But because the reactor's temperature and pressure level have not changed, the fission would not have been large-scale, Matsumoto said, adding it would not thwart Tepco's schedule for achieving a cold shutdown at the reactors.

In response, boric acid water was injected again in November 2. The Japan Atomic Energy Agency evaluated that the TEPCO's analysis result of the short-half-life radionuclide such as Xe-133 and Xe-135 detection was valid. On the plus side, the concentration of radioactive materials in air is low enough that in some areas inside Fukushima Daiichi for the first time since the accident workers will not use full face masks, starting next week.

Android

Submission + - Siri Gives Apple Two Year Advantage Over Android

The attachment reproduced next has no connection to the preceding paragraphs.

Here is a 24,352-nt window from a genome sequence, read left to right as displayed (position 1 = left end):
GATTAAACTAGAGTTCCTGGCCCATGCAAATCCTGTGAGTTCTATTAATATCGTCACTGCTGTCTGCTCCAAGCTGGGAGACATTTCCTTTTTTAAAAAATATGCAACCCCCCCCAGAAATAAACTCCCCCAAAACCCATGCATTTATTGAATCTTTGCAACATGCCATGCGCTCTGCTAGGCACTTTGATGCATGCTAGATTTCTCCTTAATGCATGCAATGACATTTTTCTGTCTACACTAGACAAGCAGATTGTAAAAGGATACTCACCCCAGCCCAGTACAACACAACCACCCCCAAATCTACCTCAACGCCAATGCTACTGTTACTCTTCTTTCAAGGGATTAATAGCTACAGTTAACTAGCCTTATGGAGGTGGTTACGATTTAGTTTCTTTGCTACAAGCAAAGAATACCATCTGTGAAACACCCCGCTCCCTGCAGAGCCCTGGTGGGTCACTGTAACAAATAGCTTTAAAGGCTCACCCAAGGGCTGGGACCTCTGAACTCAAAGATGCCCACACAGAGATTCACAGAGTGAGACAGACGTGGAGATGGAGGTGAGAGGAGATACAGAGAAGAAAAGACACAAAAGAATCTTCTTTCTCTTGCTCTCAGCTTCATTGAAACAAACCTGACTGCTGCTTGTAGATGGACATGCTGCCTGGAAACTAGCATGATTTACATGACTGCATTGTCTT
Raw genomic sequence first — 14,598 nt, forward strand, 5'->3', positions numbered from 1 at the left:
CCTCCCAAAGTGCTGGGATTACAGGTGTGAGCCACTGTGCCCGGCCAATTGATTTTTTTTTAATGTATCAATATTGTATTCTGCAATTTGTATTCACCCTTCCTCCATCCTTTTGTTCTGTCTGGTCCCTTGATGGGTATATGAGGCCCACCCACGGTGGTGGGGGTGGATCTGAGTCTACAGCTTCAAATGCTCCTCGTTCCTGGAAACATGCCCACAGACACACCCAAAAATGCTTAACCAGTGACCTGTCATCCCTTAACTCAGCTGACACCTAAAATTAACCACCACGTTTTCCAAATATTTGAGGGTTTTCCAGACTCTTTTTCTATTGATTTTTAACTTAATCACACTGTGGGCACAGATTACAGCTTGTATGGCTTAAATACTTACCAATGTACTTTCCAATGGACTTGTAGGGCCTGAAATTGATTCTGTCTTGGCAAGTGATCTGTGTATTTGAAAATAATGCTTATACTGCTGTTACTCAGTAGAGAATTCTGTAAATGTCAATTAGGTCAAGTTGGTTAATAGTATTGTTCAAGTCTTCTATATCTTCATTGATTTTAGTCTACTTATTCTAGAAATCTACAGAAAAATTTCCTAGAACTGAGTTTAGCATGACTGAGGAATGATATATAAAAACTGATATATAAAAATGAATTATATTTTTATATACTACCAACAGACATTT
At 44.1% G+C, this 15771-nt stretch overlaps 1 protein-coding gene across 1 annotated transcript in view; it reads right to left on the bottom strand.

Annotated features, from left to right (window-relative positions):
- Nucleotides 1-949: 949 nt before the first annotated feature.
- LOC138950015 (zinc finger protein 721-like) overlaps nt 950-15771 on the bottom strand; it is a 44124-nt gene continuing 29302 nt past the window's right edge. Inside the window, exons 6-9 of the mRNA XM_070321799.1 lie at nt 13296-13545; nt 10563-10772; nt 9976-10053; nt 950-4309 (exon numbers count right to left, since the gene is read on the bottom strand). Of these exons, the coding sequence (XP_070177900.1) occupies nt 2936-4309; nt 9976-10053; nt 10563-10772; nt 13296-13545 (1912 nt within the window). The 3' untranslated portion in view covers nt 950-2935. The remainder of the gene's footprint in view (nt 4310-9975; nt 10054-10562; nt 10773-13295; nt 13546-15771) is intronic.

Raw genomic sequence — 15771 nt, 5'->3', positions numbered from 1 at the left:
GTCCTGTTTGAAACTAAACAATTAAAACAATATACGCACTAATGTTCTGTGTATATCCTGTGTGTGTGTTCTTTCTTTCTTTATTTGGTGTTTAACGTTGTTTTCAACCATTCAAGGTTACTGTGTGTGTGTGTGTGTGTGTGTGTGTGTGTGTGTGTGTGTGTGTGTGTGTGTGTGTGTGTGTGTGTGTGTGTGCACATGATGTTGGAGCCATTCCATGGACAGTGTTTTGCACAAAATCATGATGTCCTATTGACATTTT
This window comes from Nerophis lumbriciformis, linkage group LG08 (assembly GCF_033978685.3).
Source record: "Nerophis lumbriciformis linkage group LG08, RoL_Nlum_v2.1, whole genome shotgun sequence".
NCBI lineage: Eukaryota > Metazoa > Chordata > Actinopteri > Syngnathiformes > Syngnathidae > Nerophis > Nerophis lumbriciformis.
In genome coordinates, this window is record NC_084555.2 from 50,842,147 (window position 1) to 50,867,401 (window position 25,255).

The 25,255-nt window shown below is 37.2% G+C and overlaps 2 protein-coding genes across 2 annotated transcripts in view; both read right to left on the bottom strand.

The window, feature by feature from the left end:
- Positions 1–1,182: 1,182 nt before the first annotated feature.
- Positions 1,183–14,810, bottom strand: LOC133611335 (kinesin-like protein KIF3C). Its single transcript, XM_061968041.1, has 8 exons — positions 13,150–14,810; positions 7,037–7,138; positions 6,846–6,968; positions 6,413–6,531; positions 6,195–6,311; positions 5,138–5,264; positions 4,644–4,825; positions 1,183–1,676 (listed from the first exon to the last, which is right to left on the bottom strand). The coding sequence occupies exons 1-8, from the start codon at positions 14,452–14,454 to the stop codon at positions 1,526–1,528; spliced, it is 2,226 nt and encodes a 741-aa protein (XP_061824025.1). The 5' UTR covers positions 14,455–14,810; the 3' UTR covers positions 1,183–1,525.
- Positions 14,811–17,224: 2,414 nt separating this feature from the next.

Hugh Pickens writes writes: "Gary Morgenthaler, a recognized expert in artificial intelligence and a Siri board member, says that Apple now has at least a two-year advantage over Google in the war for best smartphone platform. “What Siri has done is changed people’s expectations about what’s possible,” says Morgenthaler. “Apple has crossed a threshold; people now expect that you should be able to expect to speak ordinary English — and be understood. Siri has cracked the code.” The threshold, from mere speech recognition to natural language input and understanding, is one that Google cannot cross by replicating the technology or making an acquisition adds Morgenthaler. "There’s no company out there they can go buy." Morgenthaler's comments echo the recent article in Forbes Magazine, "Why Siri Is a Google Killer" that says that Apple's biggest advantage over any other voice application out there today is the massive data Siri will collect in the next 2 years — all being stored in Apple’s massive North Carolina data center — that will allow Siri to get better and better. "Siri is a new interface for customers wanting to get information," writes Eric Jackson. "At the moment, most of us still rely on Google for getting at the info we want. But Siri has a foot in the door and it’s trusting that it will win your confidence over time to do basic info gathering.""